culan Disputations. Plutarch gives some extracts from it in his
Consolation to Apollonius.

2 These oracles were places where it was pretended that the
dead were called up to hold communion with the living. The
necromancy of our time has had its parallel superstition in almost
every age and country. There is a very close analogy between
the witch of Endor and the medium of the nineteenth century.

8 Latin, errant.

* Latin, potitur. There is an intended contrast between the
unsettled condition of the living and the permanent habitancy of
the dead.

86 Cicero's Tusculan Disputations.

as not only glorious, but happy. They go back to
Erechtheus, 1 whose daughters earnestly craved death
for the life of their fellow-citizens. Then they name
Codrus, who plunged into the midst of the enemy in
the dress of a servant, lest he might be recognized
by his royal attire, an oracle having announced
that if her king were slain, Athens would conquer.
They do not omit Meuoeceus, 2 who, in accordance
with an oracle, freely poured out his blood for his
country. Iphigenia, too, at Aulis, was led to be
sacrificed at her own command, that by her blood
the blood of the enemy might be made to flow.

49. They come down to later time. Harmodius
and Aristogiton are eulogized. Leonidas the Lace-
daemonian and Epaminondas the Theban flourish in
undecaying fame. The authors that I have quoted
had no knowledge of our fellow-countrymen, whom
it is an arduous labor to enumerate, so many are
they whom we see to have made choice of death
with glory. Yet although this is the case, great
eloquence must be employed, and not only so, a

1 According to one of several mutually incompatible myths,
the Athenians having killed a son of Poseidon, it was demanded
of them in expiation that one of the four daughters of Erechtheus,
the king, should be sacrificed. One was drawn by lot, and the
others fulfilled a previous agreement that if one should die, her
sisters should die with her.

8 His was a myth that seems to have been copied from that of
Codrus. According to some authorities Tiresias, according to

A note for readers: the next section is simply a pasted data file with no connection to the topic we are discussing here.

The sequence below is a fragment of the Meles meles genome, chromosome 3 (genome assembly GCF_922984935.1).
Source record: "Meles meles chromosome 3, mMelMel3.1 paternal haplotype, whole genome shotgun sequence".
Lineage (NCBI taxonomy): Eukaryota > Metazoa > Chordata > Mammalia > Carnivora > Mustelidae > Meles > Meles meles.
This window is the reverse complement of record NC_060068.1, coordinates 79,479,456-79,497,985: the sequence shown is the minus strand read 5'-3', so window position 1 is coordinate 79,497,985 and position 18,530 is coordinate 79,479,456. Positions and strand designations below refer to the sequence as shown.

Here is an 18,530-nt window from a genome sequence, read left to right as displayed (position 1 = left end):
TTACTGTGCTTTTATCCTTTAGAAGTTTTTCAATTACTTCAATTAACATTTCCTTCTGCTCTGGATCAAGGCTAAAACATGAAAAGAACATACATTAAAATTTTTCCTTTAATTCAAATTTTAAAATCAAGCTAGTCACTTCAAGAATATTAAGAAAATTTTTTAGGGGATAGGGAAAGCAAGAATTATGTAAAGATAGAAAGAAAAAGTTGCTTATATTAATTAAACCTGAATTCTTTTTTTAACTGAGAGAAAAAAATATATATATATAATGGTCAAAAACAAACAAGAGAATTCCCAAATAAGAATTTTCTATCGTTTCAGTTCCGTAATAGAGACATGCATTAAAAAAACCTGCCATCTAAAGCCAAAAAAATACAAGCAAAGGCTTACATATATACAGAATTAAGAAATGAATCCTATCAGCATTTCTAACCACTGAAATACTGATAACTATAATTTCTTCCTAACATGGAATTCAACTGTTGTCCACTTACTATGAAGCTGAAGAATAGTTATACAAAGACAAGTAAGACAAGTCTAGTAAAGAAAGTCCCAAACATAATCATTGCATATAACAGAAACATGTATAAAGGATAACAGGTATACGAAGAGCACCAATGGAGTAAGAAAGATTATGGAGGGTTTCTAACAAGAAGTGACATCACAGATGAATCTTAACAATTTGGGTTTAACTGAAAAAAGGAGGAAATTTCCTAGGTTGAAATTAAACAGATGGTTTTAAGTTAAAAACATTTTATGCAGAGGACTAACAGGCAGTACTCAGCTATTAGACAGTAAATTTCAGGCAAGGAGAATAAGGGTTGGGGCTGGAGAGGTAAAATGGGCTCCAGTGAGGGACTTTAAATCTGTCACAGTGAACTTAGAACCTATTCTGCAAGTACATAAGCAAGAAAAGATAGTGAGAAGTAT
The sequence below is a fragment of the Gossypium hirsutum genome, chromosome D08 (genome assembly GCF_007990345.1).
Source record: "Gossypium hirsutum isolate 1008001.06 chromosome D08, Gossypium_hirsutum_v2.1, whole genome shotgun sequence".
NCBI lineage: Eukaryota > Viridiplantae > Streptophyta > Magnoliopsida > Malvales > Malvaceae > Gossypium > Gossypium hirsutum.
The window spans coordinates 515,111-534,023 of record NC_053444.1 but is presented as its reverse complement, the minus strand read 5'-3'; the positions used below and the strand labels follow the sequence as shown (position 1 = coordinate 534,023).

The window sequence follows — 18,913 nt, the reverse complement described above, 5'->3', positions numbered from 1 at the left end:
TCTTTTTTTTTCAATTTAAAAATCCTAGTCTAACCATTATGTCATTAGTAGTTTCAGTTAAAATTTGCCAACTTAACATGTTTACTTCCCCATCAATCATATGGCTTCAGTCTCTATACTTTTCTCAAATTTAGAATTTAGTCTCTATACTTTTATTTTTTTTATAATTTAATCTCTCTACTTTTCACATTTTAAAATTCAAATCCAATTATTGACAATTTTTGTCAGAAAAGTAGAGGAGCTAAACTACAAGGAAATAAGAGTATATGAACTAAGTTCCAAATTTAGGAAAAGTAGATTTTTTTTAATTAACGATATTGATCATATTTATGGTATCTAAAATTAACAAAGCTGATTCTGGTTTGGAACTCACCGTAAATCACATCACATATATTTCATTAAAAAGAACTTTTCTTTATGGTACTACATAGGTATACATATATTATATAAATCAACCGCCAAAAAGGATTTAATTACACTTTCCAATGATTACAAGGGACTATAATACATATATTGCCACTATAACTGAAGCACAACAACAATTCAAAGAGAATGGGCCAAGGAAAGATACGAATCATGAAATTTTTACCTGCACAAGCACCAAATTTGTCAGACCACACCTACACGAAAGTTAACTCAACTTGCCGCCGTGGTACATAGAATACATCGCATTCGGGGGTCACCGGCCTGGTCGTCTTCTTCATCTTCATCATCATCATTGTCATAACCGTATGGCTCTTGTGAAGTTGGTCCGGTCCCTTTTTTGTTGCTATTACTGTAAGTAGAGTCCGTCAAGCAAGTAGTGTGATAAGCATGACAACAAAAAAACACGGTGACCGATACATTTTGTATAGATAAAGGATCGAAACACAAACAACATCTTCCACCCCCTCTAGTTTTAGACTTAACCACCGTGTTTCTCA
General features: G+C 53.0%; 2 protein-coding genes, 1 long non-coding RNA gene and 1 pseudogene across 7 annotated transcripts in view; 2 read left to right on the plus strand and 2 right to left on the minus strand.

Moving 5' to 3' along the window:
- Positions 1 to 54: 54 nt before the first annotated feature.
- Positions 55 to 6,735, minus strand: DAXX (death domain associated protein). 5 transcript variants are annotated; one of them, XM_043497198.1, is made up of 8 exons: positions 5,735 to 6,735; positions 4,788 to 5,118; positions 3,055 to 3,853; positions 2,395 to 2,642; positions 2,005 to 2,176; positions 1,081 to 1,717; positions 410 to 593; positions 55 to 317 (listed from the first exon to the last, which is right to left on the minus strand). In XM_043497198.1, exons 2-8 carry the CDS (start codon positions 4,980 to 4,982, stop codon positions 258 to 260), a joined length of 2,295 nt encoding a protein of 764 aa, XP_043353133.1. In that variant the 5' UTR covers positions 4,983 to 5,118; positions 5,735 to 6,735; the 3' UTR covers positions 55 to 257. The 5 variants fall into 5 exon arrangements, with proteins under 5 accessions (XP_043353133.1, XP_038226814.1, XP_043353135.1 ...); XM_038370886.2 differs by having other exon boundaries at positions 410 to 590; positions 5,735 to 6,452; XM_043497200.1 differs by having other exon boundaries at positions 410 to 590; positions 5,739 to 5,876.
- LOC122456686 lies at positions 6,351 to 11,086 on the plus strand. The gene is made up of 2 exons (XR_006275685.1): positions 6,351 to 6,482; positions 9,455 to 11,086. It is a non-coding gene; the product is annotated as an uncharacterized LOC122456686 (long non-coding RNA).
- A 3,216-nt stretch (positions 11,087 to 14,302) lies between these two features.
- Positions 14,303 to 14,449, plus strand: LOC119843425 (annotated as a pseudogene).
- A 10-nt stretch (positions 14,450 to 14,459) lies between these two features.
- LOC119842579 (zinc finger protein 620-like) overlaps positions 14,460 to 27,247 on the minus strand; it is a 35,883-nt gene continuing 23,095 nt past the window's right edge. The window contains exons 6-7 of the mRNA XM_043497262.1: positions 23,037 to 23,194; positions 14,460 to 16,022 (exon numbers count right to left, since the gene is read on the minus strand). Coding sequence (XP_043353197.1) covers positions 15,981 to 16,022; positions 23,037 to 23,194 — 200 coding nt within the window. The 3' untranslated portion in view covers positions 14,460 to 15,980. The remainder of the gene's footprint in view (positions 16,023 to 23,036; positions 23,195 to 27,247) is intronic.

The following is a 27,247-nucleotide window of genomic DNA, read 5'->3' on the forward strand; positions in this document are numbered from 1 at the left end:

others the Delphian oracle, promised victory to the Thebans, if
Menoeceus would sacrifice himself.

On the Contempt of Death. 87

weight of authority as if the appeal were made from
some loftier standing ground, to persuade men either
to begin to prefer death, or, at the least, to cease to ,
fear it. Now if that last day leads not to the ex-
tinction of being, but to a change of place, what is
more desirable ? But if it destroys and blots out
being altogether, what is better than to fall asleep
in the midst of the labors of life, and so, closing the
eyes, to be lulled in eternal slumber ? If this be
so, Ennius speaks of death more wisely than Solon.
Ennius says :

" Let no one honor me with tears, or make
A lamentation at my funeral."

But that wise man. 1 Solon writes :

" Let not my death lack tears. Grief to my friends
I fain would leave, as they surround my bier."

As for ourselves, if such a thing should be that we
should seem bidden by God to depart from life, 2 let
us obey gladly and thankfully, considering ourselves
as released from prison and lightened of our bonds,
that we may either return to the eternal home
which is evidently our own, or may lack all feeling
and all trouble. But if we shall receive no such

1 Solon was on the list of the Seven Wise Men of Greece, and
the aim of the comparison is to bring to view the superior wisdom
of Ennius, Cicero's favorite poet, who was never termed pre-
eminently wise.

2 What Cicero means to say here is, " If there should ever be'
justifiable reason for suicide," the liberty of which in extreme/
cases was claimed by the Stoics.

88 Cicero's Tusculan Disputations.

command, let us still be so disposed in mind that
we may regard that day, so horrible to others, as
fortunate for us, and may reckon among evils noth-
ing that is appointed either by the immortal gods
or by Nature, the mother of all For we were not
born and created at random and haphazard; but
there was certainly some power which consulted for